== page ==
Washington Report on Middle East Affairs, July 2009, pages 38-40
Istanbul: A Great European City
By Ian Williams
AFTER HALF a millennium of Crusader-style propaganda, Westerners all know that Turks eat babies. But in fact, walking the streets of Istanbul with a six-month-old baby is a revelation: adult males—as much as, if not more than women—could not resist coming up to stroke the baby’s hand and chin.
The city defies expectations and stereotypes and now looks like the cosmopolitan world capital it was for so many centuries. It is an organic growth of ultra-modern high rises rising from a seedbed of traditional wooden houses, sadly being reduced to mulch by time and gentrification. Apart from the great monuments, the Roman walls, the mosques and churches, it is sad that so little of the ancient city survives, but that is because the all-too-flammable wood that has been the favored building material for millennia has led to urban renewal by conflagration.
Old Ottoman wooden houses crumbling on the backstreets are eloquent testimony to the relative fragility and evanescence of the city’s fabric over the centuries. A lamp overturned could do as much damage as barbarian invasion, and even Ottoman palaces went up in flames.
My favorite part of Istanbul is Sultanahmet, which clusters on the hills near the Topkapi Palace. A few decades ago, Sultanahmet was a louche quarter of gangsters and smugglers. They have moved on, but it still maintains a definite charm.
The narrow, steep and winding cobbled streets allegedly follow the Ottoman strictures: they were to be no wider than three horsemen could ride abreast. In many of them, their stirrups would have tangled with each other, and in any case the Sipahis—members of the Ottoman Empire’s elite mounted cavalry force—would have crashed their helmets on the overhanging medieval-style upper storeys.
Nevertheless, such restrictions do not prevent cars from trying to squeeze past pedestrians up the steep slopes and around the hairpin bends.
In keeping with their multi-faceted exterior walls, the roofs of Sultanahmet are a Harry Potter fantasy of tumbled tiles and random angles and equally random chimneys poking out, enhanced by rooftop flower pots and the new talismans of satellite dishes. Concrete in bright hues of yellow and pink escapes the Third World ubiquity of turquoise blue, and is interspersed with wooden and corrugated iron additions and extensions.
Two views of Küçük Ayasofya (Photo I. Williams).
The area is undergoing serious gentrification, but only in a few favored cases does that involve repairing and repainting the topsy-turvy blackened wood structures. Rebuilding is done mostly in concrete, often with the same eccentrically shaped exteriors, and from a quick view of construction techniques they are unlikely to be much more durable than the rickety, and sometimes deserted, wooden houses alongside.
Perhaps the best indication of Turkey’s accretive civilization is the incredible archaeological excavations taking place in Yenikapi, just south of Sultanahmet. To set the contrast, I once stood in the Beersheba museum, in a confiscated mosque, perusing the Israeli Department of Antiquities time chart—in which the mosque did not exist, since history stopped in 660 and resumed in 1900.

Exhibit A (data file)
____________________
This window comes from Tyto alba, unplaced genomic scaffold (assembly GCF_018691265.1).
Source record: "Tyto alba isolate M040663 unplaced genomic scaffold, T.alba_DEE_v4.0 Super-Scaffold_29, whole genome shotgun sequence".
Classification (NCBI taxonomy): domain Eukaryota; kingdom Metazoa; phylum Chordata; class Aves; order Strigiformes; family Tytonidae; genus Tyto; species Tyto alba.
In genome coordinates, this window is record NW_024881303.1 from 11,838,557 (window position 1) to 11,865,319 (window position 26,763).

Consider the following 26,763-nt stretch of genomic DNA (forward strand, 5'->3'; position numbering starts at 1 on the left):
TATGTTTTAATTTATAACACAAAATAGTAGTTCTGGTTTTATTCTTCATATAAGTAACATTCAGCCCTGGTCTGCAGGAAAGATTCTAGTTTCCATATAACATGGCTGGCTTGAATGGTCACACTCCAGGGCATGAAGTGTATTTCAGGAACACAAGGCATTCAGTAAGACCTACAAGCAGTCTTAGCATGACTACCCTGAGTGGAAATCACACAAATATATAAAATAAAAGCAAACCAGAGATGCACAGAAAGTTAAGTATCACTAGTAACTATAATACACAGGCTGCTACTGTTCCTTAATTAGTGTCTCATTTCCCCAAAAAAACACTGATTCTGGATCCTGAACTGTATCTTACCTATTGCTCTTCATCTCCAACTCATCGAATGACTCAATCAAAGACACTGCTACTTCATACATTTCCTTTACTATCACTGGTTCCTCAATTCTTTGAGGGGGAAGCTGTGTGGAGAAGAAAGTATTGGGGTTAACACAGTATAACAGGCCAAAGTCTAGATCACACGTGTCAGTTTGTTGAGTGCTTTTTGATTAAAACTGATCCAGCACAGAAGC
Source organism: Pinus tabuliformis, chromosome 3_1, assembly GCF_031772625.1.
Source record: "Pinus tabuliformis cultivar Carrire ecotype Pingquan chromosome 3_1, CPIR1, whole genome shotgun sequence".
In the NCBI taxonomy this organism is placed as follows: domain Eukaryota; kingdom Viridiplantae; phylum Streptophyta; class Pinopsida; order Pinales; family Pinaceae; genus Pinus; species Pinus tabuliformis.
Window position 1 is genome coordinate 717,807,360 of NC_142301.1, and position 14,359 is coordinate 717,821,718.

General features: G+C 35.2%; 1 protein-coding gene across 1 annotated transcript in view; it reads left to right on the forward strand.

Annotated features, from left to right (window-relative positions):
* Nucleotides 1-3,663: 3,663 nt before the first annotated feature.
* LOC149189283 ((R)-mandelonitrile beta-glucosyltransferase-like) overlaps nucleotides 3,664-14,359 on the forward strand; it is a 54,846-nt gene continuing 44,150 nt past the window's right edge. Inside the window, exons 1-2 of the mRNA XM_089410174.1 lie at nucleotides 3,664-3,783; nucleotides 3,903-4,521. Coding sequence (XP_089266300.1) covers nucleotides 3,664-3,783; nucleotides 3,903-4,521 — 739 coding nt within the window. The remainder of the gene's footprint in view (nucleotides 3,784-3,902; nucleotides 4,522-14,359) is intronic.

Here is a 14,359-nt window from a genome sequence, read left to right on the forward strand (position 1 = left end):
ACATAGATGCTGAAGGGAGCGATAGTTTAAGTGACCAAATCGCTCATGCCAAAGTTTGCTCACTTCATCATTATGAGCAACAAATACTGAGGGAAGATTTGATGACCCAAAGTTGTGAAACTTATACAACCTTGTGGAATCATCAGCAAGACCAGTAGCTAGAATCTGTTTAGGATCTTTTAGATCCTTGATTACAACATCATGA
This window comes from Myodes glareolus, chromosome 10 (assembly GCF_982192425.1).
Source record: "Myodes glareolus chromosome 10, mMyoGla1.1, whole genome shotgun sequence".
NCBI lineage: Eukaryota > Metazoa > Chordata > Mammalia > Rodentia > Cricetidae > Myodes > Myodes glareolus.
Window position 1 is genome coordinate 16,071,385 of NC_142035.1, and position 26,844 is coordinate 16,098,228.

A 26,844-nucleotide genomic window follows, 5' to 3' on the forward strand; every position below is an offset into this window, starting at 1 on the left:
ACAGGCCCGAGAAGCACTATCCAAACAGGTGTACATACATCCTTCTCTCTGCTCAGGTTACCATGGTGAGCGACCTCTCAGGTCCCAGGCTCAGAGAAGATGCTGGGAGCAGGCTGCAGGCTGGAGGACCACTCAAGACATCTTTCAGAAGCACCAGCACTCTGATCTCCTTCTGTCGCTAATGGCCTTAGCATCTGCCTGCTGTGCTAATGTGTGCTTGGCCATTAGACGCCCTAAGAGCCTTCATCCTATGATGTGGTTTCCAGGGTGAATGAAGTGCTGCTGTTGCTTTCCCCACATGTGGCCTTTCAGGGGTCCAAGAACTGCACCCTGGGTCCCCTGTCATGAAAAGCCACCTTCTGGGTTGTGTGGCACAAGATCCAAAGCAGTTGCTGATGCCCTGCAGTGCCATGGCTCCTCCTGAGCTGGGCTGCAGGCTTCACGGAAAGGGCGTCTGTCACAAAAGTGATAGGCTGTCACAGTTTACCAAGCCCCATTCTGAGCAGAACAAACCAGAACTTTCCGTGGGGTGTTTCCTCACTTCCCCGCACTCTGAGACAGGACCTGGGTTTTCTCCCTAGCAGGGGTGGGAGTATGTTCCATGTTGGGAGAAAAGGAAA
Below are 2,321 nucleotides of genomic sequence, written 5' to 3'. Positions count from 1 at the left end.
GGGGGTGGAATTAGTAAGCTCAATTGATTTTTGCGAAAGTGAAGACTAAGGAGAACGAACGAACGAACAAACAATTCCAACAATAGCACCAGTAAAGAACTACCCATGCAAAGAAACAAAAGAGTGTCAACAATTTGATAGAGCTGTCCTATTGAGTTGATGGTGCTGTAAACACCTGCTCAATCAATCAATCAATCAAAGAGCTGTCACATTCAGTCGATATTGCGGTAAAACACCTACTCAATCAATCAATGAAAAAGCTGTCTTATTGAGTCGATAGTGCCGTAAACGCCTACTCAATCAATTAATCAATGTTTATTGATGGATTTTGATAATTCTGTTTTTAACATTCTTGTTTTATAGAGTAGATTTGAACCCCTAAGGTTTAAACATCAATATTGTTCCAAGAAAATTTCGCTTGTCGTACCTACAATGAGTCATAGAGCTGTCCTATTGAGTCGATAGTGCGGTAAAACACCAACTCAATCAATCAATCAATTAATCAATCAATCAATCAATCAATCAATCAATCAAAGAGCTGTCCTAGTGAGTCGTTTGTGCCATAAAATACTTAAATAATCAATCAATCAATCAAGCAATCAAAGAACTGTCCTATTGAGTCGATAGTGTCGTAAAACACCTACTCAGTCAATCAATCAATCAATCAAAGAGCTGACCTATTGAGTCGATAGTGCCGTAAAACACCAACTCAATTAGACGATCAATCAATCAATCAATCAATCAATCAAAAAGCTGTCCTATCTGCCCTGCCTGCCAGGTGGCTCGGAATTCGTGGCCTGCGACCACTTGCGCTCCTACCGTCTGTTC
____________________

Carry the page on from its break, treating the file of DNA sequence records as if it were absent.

When, during the digging for a new underground railway tunnel, Turkish archaeologists discovered the silted-up remains of a Byzantine harbor with the preserved remains of 9th and 10th century ships, they did not concrete over the inconvenient reminder. Instead they delayed the hugely expensive project while they excavated and rescued the relics. Indeed they went digging even further, and took the origins of the city back to Neolithic times.
The archaeologists assured me that there was no popular upsurge against the display, rather pride in this reinforcement of the antiquity of their city.
One of the joys of Istanbul is stumbling across ancient churches and mosques nestled among the houses, quite apart from the better-known and huger monuments such as Ayasofya (Hagia Sophia) and the Sultan Ahmet mosque that gives the district its name. One of the relatively unknown treasures hiding near the waterfront is the Küçük Ayasofya, the little Hagia Sophia, since it was a template for the big one when it was built.
The original late Roman Arches can be seen in the dome, and the adapted Arab style on the outside wall. In the foreground are the chimneys for the kitchens to feed pilgrims and travellers.
Ironically, as an immaculately maintained and cleaned working mosque, in some ways it gives a better impression of the original church than its larger descendant, whose shabbiness, reconstruction work, dust and thronging tourists demand an effort of the imagination to conjure up its original effect. Its marble walls survived intact, while around its interior walls the Greek inscription to the Emperor Justinian and Empress Theodora also remains intact after 1,500 years.
Indeed, shocking to more conservative Muslims, the Ottomans surrounded their holy places with graves and tombstones, emulating the Christian tradition. Indeed, one great Christian practice they adopted enthusiastically was collecting relics. The Amanat in the Topkapi Palace preserves relics of the Prophet and others. There may be some room for doubt about the rod with which Moses struck the rock, for example, but with a continuity of tradition and polity from the Prophet’s days, the hair from his head and beard, the fragment of his tooth and the original standard lends them serious credibility.
To fundamentalists, however, their provenance would not diminish their idolatrous nature—indeed, some emissaries were sent from Mecca specifically to protect them from iconoclasm. Fortunately, as the ruling AKP in Turkey is demonstrating, Turkish Islam covers a wide spectrum, and is self-reliant enough to eschew the excesses of more austere fundamentalists.